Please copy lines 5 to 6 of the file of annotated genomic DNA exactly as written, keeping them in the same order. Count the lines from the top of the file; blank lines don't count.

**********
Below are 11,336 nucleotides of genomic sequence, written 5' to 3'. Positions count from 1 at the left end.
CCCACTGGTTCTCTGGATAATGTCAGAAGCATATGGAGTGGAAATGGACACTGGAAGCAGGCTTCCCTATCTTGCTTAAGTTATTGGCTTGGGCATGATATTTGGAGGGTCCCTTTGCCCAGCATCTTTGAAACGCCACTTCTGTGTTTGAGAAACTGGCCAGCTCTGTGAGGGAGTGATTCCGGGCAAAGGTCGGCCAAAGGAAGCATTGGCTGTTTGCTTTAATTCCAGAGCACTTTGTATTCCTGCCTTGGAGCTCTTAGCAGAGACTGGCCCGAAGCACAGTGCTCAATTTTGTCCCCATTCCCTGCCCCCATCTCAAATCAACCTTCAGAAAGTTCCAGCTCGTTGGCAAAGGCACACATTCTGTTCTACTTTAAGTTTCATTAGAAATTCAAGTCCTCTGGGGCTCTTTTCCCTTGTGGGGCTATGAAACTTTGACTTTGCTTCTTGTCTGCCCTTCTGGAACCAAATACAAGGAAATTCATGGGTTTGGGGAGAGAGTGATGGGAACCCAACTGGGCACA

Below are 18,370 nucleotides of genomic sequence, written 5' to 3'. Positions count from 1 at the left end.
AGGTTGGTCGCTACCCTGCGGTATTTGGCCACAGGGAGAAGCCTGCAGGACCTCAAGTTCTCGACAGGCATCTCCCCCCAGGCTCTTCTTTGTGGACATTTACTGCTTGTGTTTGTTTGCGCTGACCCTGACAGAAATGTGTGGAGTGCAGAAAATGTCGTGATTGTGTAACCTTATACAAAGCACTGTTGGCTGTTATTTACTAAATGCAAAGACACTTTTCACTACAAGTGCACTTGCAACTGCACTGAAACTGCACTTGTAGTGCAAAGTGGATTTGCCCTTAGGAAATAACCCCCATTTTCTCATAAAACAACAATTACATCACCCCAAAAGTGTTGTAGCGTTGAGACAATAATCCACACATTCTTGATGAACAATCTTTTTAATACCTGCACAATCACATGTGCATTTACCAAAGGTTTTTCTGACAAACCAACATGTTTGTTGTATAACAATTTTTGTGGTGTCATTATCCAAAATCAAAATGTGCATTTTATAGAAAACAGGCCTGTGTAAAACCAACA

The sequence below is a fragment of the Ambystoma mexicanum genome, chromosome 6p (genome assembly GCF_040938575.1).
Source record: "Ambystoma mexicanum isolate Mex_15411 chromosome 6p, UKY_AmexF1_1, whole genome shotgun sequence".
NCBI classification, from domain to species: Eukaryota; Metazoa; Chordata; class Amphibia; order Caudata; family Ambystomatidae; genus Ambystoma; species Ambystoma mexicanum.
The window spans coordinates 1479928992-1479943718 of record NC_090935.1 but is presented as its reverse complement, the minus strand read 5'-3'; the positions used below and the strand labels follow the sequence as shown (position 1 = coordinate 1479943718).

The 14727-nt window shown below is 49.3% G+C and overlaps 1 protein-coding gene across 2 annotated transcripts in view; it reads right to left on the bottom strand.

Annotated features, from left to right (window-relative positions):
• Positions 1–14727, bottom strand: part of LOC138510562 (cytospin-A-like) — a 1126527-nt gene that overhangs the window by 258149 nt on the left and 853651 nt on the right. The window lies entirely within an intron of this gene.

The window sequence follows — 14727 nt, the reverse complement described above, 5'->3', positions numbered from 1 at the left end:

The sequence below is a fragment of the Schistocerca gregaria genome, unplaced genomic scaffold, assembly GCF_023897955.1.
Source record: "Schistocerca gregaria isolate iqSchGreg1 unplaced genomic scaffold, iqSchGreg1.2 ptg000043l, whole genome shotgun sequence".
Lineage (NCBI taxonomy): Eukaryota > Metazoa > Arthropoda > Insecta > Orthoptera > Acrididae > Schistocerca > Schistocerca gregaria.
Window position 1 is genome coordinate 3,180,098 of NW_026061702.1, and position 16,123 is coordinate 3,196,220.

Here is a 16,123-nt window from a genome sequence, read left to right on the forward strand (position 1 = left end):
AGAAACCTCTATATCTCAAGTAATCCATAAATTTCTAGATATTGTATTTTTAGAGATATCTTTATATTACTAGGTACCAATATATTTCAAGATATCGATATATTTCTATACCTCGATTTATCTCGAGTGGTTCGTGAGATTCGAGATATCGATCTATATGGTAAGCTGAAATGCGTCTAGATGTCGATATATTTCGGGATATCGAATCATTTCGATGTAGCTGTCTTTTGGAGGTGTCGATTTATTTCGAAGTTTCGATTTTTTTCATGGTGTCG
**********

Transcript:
The sequence below is a fragment of the Ambystoma mexicanum genome, chromosome 6p (genome assembly GCF_040938575.1).
Source record: "Ambystoma mexicanum isolate Mex_15411 chromosome 6p, UKY_AmexF1_1, whole genome shotgun sequence".